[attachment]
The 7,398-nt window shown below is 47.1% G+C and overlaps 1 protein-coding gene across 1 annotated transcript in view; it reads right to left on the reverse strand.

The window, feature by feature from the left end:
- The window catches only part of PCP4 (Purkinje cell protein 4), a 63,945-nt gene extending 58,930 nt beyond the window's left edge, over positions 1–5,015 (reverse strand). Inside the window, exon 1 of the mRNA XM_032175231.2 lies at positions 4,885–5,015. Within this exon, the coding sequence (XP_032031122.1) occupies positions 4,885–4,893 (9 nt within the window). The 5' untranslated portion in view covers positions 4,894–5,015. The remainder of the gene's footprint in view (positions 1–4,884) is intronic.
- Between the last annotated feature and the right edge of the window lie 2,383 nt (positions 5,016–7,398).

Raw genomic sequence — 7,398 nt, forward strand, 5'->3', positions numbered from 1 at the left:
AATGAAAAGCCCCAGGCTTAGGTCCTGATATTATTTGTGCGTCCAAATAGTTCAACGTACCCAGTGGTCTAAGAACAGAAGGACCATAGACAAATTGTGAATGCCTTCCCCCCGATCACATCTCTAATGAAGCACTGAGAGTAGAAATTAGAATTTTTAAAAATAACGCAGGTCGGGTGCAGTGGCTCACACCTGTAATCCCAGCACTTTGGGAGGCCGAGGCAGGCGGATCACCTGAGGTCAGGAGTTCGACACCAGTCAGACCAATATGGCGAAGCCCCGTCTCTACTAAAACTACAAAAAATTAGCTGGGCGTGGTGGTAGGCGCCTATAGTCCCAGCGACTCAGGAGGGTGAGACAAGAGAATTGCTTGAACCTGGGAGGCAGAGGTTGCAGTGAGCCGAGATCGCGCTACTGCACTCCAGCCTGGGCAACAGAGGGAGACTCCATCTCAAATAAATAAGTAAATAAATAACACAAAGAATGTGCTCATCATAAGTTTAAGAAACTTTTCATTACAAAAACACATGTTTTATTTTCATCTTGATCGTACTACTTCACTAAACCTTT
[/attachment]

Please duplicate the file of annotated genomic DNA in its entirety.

The 7,398-nt window shown below is 47.1% G+C and overlaps 1 protein-coding gene across 1 annotated transcript in view; it reads right to left on the reverse strand.

The window, feature by feature from the left end:
- The window catches only part of PCP4 (Purkinje cell protein 4), a 63,945-nt gene extending 58,930 nt beyond the window's left edge, over positions 1–5,015 (reverse strand). Inside the window, exon 1 of the mRNA XM_032175231.2 lies at positions 4,885–5,015. Within this exon, the coding sequence (XP_032031122.1) occupies positions 4,885–4,893 (9 nt within the window). The 5' untranslated portion in view covers positions 4,894–5,015. The remainder of the gene's footprint in view (positions 1–4,884) is intronic.
- Between the last annotated feature and the right edge of the window lie 2,383 nt (positions 5,016–7,398).

Raw genomic sequence — 7,398 nt, forward strand, 5'->3', positions numbered from 1 at the left:
AATGAAAAGCCCCAGGCTTAGGTCCTGATATTATTTGTGCGTCCAAATAGTTCAACGTACCCAGTGGTCTAAGAACAGAAGGACCATAGACAAATTGTGAATGCCTTCCCCCCGATCACATCTCTAATGAAGCACTGAGAGTAGAAATTAGAATTTTTAAAAATAACGCAGGTCGGGTGCAGTGGCTCACACCTGTAATCCCAGCACTTTGGGAGGCCGAGGCAGGCGGATCACCTGAGGTCAGGAGTTCGACACCAGTCAGACCAATATGGCGAAGCCCCGTCTCTACTAAAACTACAAAAAATTAGCTGGGCGTGGTGGTAGGCGCCTATAGTCCCAGCGACTCAGGAGGGTGAGACAAGAGAATTGCTTGAACCTGGGAGGCAGAGGTTGCAGTGAGCCGAGATCGCGCTACTGCACTCCAGCCTGGGCAACAGAGGGAGACTCCATCTCAAATAAATAAGTAAATAAATAACACAAAGAATGTGCTCATCATAAGTTTAAGAAACTTTTCATTACAAAAACACATGTTTTATTTTCATCTTGATCGTACTACTTCACTAAACCTTT